How Are You Increasing Opportunities in Rural Schools?

President Obama’s FY2013 budget request includes a discretionary funding increase of $1.7 billion for education, maintains critical formula funding that many rural schools depend on, and proposes new grant opportunities to support innovation. Many rural schools are forming partnerships to increase their capacity to compete for federal dollars, overcome their unique challenges, and increase student achievement.

On Feb. 22 at 3 p.m. ET, join John White, Deputy Assistant Secretary for Rural Outreach, and Sterling Speirn, president & CEO of the W.K. Kellogg Foundation for a Twitter chat about partnerships, innovation, and education reform in high-need rural schools. The Kellogg Foundation has supported rural applicants in the Investing in Innovation (i3) Fund grant competition, and supports programs that propel vulnerable children to achieve success in many rural communities.

This is your chance to ask us questions and to describe unique rural partnerships and innovative solutions that are helping to overcome the challenges of distance and isolation in your rural communities. Send tweets at any time before or during the Twitter chat using the hashtag #ruraled. White will respond live @RuralED and Speirn will tweet @WK_Kellogg_Fdn.

Following the event, you can find a summary of the Q&A session at


  1. We are able to work closely with a military installation and a mining operation that are located in our district. They bring a wealth of information and knowledge covering a broad spectrum study. But due to our remote location, we do not have the economic capabilities to deal with bandwidth issues for our technological needs for our students. Being surrounded by this knowledge and our students are unable to adequately tap in and expand their knowledge base. It would seem the closer a school is to larger populated areas the more accessible one is to technology.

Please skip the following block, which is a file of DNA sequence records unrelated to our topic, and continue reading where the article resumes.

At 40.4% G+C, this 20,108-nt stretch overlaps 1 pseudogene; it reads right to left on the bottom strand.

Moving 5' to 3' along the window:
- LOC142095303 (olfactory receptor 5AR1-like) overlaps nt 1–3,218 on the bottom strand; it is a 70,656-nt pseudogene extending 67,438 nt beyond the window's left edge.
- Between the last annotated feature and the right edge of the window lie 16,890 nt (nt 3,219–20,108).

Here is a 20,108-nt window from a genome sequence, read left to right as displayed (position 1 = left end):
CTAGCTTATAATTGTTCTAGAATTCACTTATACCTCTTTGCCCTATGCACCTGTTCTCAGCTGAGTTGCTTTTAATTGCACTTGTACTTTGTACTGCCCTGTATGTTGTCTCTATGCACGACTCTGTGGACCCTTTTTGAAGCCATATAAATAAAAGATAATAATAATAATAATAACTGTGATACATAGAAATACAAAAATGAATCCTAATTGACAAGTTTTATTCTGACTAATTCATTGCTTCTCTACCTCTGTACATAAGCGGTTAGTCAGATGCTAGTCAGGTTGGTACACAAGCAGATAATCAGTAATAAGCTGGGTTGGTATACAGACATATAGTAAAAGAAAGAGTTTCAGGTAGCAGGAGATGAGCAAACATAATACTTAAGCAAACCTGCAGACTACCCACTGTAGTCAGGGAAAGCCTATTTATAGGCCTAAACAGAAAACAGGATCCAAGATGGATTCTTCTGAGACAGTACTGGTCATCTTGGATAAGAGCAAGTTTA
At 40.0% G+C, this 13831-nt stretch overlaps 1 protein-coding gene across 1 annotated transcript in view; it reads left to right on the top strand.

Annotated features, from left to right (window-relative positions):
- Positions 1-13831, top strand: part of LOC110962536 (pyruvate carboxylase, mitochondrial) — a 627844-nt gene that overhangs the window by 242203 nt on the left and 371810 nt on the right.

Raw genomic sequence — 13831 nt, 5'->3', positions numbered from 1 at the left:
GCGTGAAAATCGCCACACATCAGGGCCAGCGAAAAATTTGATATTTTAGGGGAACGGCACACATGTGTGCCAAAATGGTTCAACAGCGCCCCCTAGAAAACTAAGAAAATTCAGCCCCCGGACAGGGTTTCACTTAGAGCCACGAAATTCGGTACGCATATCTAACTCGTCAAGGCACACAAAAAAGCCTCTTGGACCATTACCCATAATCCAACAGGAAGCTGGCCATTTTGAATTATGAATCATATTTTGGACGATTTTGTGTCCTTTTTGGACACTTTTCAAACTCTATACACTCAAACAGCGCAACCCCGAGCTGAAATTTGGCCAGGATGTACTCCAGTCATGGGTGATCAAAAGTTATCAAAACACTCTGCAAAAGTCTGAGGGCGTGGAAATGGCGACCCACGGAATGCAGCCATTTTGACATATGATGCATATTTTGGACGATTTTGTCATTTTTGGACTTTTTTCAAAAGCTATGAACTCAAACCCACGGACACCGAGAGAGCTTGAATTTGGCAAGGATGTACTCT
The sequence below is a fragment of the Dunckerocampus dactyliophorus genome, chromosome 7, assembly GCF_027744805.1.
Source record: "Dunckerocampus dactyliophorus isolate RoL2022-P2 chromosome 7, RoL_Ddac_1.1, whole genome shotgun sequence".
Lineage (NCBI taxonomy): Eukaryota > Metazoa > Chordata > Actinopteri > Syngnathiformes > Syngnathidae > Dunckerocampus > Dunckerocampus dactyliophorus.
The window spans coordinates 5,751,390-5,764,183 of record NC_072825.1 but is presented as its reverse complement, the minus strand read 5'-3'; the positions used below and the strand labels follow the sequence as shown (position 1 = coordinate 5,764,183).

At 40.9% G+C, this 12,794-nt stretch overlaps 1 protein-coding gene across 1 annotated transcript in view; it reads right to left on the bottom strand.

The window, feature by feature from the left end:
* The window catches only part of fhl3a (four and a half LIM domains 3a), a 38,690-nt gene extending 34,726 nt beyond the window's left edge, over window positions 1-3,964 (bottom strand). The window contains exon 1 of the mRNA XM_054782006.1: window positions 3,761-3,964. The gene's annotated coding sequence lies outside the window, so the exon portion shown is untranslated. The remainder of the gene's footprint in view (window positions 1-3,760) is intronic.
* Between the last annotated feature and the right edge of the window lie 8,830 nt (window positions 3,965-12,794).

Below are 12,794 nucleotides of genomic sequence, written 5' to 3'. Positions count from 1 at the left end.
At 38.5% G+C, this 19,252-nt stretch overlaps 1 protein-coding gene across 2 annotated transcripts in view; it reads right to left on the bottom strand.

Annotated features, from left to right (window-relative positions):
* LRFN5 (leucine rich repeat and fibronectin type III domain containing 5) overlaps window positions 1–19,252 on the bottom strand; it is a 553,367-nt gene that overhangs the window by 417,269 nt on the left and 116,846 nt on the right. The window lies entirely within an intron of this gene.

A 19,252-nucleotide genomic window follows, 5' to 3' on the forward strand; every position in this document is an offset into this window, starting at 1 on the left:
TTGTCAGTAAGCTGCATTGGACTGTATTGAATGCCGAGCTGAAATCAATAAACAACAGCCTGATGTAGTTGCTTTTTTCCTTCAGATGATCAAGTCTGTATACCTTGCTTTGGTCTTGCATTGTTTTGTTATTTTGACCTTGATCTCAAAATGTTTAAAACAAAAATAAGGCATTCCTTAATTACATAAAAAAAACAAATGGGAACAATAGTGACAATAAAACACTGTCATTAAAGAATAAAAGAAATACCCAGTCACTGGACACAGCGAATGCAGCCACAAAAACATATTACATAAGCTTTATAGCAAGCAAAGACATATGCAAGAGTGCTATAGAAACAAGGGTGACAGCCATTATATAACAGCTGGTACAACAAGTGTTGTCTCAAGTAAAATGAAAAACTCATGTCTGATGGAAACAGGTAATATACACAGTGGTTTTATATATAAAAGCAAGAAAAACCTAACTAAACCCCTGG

2. I agree that the more wealthy, urban schools have better funding but I feel the challenge allows me to be more creative. One of the blessings of being rural is our ag. extension agents. Without them, I could not extend the learning in my science class to real world scenarios as easily. They often give support and have great contacts with US Forestry personnel as well. As a biology teacher, it is great to partner with these groups to show how our rural and agricultural heritage and modern science are coming together!

    The only time I don’t appreciate the difference between urban and rural is when our schools are all graded the same way for the sake of “equity” but it is not fair because of the unequal distribution of resources. Therefore, it is not truly equitable.

  3. Rural school are being gutted in NY State by the unfair distribution of funding by Governor Cuomo. Adavanced classes, music, art, business, and assistance to struggling students, are all being cut from rural school in NY State. These will not be competitive in college or the workforce.

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